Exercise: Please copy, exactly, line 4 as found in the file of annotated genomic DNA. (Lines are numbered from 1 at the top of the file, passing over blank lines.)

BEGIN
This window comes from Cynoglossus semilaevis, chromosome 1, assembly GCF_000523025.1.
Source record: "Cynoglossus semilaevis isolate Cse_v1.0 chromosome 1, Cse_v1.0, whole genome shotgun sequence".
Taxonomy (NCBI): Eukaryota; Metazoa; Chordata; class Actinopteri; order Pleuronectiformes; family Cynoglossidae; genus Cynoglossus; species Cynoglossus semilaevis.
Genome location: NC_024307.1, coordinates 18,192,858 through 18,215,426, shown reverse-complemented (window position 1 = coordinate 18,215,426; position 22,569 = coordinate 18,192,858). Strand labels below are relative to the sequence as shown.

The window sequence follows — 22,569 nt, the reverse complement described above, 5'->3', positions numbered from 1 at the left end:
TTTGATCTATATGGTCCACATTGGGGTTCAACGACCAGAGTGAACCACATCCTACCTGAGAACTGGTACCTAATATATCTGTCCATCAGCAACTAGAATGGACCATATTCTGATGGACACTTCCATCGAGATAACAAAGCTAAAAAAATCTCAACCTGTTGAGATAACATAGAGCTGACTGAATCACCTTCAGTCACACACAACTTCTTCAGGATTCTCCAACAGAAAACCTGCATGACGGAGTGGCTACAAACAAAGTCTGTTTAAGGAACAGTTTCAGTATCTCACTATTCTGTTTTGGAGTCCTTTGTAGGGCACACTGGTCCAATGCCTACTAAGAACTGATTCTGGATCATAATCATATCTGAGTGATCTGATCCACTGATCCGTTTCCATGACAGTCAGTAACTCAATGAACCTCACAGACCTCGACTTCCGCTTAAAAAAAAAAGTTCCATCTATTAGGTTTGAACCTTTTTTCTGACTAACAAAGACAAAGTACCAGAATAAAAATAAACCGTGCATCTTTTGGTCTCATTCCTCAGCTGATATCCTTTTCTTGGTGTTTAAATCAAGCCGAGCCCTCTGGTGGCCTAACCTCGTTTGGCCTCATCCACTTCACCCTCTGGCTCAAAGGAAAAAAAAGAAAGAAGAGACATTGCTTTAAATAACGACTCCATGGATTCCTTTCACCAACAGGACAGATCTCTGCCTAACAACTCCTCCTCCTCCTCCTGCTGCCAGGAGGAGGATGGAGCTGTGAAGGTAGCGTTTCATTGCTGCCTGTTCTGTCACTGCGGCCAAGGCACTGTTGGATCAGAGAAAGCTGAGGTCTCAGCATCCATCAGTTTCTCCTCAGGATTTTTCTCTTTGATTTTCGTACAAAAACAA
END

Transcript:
Genome location: NC_024307.1, coordinates 18,192,858 through 18,215,426, shown reverse-complemented (window position 1 = coordinate 18,215,426; position 22,569 = coordinate 18,192,858). Strand labels below are relative to the sequence as shown.